With record number of baby boomers now reaching mid-life,
menopause has become the news hot flash of the 1990's. Yet
much of what we hear or read about menopause is alarmist, misleading or downright
confusing. Dr. Donnica explains that menopause is a transitional time characterized by the end of the menstrual cycle-and the beginning of the final third of a woman's life. She also discusses what menopause is, what its consequences are, and what is available to treat them.
What is Menopause?
Each day, nearly 5,000 women in the United States and Canada reach menopause,
which is simply the end of a woman's menstrual cycle. During the perimenopausal
period (up to 10 years before menopause), the ovaries decrease production of
the "female hormones" estrogen and progesterone, the hormones which allow a
woman to become pregnant and to menstruate. Yet these hormones also affect many
other functions in a woman's body such as the circulatory system, urogenitary
system, nervous system, skeletal system, memory, sexuality, skin, vision, and
The average age for menopause in American women is 51. However, when menopause
begins and the length of time it lasts varies for every woman. Menopause means
more than just losing your periods. This is a syndrome with clinical symptoms
as well as long term consequences. Estrogen loss can have wide-ranging effects--from
menopausal symptoms (such as hot flashes) to increased risk of heart disease
and osteoporosis, which can be life threatening. Because most women will live
a third of their life after menopause, it is important to be aware of the symptoms,
systemic effects, and available treatment options associated with estrogen loss.
The term "menopausal" usually refers to the year preceding the end of menstruation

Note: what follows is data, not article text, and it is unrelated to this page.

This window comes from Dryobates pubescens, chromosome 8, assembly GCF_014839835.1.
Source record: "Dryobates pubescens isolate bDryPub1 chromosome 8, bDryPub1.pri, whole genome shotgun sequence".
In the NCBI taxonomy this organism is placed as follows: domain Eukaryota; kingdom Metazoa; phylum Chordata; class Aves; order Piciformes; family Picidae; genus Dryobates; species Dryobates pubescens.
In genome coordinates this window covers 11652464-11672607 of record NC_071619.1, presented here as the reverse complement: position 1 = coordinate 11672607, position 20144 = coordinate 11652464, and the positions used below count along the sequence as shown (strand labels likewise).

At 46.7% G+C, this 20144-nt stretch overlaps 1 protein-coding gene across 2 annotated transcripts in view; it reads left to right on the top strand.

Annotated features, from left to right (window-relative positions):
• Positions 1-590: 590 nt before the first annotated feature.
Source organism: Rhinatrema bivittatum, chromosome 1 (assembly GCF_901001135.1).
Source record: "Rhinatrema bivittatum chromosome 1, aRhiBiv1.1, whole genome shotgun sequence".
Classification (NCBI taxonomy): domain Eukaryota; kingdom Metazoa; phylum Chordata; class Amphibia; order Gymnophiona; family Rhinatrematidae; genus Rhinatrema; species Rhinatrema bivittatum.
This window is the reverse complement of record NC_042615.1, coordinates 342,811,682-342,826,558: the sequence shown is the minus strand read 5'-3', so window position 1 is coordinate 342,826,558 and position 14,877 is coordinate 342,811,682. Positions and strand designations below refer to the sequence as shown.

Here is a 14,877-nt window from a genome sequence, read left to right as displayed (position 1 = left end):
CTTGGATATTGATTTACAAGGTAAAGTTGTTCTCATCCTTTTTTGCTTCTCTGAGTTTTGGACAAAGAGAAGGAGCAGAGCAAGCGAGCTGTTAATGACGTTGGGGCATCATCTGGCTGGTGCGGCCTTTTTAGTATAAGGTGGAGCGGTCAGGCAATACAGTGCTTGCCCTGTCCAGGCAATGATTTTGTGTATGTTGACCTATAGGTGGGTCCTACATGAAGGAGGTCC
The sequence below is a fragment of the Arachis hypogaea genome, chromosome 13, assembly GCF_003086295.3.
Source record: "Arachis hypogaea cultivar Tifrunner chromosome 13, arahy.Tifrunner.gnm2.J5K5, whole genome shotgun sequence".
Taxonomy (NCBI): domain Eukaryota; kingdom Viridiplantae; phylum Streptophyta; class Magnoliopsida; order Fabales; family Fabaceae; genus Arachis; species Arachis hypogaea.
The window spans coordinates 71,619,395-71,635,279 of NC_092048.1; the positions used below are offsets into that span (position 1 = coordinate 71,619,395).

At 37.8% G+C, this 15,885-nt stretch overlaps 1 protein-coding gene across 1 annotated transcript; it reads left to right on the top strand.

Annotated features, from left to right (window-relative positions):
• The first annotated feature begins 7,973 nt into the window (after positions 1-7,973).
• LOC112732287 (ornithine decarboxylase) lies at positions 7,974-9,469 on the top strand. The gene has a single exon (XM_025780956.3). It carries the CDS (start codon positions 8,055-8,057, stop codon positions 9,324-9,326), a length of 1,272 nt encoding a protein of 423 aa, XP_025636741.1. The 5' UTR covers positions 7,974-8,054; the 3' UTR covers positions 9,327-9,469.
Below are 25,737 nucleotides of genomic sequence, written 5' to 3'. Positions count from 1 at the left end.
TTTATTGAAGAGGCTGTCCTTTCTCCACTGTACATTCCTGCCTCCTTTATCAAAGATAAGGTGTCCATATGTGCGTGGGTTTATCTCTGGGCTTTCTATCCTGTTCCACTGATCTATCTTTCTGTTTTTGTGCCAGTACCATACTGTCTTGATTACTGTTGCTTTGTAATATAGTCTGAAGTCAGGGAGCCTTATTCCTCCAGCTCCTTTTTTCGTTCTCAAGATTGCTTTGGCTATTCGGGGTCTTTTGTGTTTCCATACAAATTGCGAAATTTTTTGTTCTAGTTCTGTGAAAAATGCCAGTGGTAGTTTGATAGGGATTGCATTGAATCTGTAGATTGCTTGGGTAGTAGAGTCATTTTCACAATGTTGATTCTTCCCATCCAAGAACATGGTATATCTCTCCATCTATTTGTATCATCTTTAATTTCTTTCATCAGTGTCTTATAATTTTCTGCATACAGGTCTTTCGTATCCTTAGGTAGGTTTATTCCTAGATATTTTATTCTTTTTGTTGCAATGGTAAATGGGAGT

and the five years following. "Postmenopausal" refers to the time thereafter.
"Perimenopause" is the 2-10 year time period preceding menopause; it is this
period we are now learning more about. "Premature menopause" is defined as
menopause occurring for whatever reason before age 40. It is also called "premature
An important definitional distinction here is that women who have had a hysterectomy
(surgical removal of the uterus) but whose ovaries function normally won't have
periods, but they are not "in menopause." They will go into menopause naturally
when their ovaries cease functioning. Many women who have a hysterectomy also
have their ovaries removed (ovariectomy or oophorectomy) at the same time; it's
important to find out which category you are in if you have had either type
What Are the Symptoms of Menopause?
Interestingly, up to a third of women report no disruptive menopausal symptoms; in others the
symptoms may last several years, usually between ages 40 and 55. The most
common symptom is that menstrual periods appear less and less frequently, or,
in some cases, "irregularly irregular" until they stop altogether. Many women
have the typical symptoms of menopause: hot flashes, night sweats, irritability,
moodiness, sleep disturbances, vaginal dryness, decreased libido, and hair coarseness/loss.